3D Printing Saves a Student's Project

Published 02/09/2015

By Eric Doremus | Applications Engineer

3D printing has been all over the news recently with stories on how it has saved countless lives and given people and animals a new lease on life.  But what about the less dramatic yet useful process of saving a students final project with a crucial deadline?

Philadelphia University Design CenterKyle Garb, a junior studying Industrial Design at Philadelphia University, recently utilized R&D Technologies's 3D Printing Service Bureau to do just that.  While designing a pair of headphones targeted for the athletic/sport user group for his design class, Kyle and his team realized that they did not have enough time to properly design and create a physical model for display.

"Since this project demanded a lot of deliverables over a very short span of time, hand crafting a model would have been next to impossible with our specifications and precise details", said Kyle in an interview with R&D Technologies.  "By 3D printing the model, we were also able to take a break from the model making process and focus on other aspects of the presentation and get ahead while other groups assigned to the same task were worrying about completing their models."

R&D Technologies's Fortus 250 was used to save a students projectAfter asking what Kyle's budget was to print his part and hearing that the university would not sponsor the cost of production, R&D Technologies decided to print his parts at no cost and to overnight ship them so he would make his deadline. If Kyle did not have the option of printing his piece, he would have created his headphones using wood or foam parts. This would have been extremely time consuming and they would not have been able to properly showcase the intricate yet minimalistic design that they spend hours putting together.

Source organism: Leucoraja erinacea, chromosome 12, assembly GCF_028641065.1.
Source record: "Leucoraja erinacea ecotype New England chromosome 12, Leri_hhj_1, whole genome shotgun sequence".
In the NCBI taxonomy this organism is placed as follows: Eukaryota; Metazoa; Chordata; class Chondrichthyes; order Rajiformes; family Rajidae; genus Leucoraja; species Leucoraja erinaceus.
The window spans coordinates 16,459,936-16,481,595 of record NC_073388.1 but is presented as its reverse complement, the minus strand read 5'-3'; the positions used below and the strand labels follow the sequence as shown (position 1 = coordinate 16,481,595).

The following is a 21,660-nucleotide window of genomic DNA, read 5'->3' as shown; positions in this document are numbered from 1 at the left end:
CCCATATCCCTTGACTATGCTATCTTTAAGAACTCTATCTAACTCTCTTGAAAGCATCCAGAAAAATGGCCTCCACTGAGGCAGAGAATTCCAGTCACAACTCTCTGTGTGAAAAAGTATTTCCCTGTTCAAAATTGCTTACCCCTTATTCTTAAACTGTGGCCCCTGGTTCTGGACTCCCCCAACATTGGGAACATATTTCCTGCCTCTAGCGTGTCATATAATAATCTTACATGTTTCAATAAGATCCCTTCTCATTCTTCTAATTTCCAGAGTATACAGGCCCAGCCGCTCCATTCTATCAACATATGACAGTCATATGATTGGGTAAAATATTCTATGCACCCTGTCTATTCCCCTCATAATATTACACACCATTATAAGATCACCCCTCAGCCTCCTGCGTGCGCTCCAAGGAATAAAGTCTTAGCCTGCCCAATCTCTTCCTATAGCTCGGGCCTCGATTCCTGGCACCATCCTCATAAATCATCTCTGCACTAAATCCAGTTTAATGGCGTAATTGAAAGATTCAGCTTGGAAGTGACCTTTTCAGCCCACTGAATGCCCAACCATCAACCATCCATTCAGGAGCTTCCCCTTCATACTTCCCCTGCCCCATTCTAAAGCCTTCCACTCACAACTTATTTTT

Kyle also stated how simple the whole process was for him. "It was as easy as sending files over by email. We were also fortunate to have our pieces shipped to us overnight since our deadline was in a week and before that we hand nothing." His parts were created on R&D Technologies's Fortus 250mc using ABS model material and a 0.001" layer resolution.  This combination of material and layer resolution provided a strong part with great surface finish.

Once Kyle received the parts, his team post-processed the parts by sanding, priming and painting to make them match their exact design. After painting was complete, they cold welded their parts together with a plastic glue to make one complete part. Check out the final 3D printed model below!

R&D Technologies Saves a Students Final Project



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1 Comment

Posted by Caleb Hart on 02/26/2015

These are really cool things made by these 3d printers. It baffles me to know that people are making some crazy things with their printers. Does anybody have a rough idea on how much one costs? I would like to get one for my dad because he loves things like this. http://shapedink.com/products/lulzbot-taz-5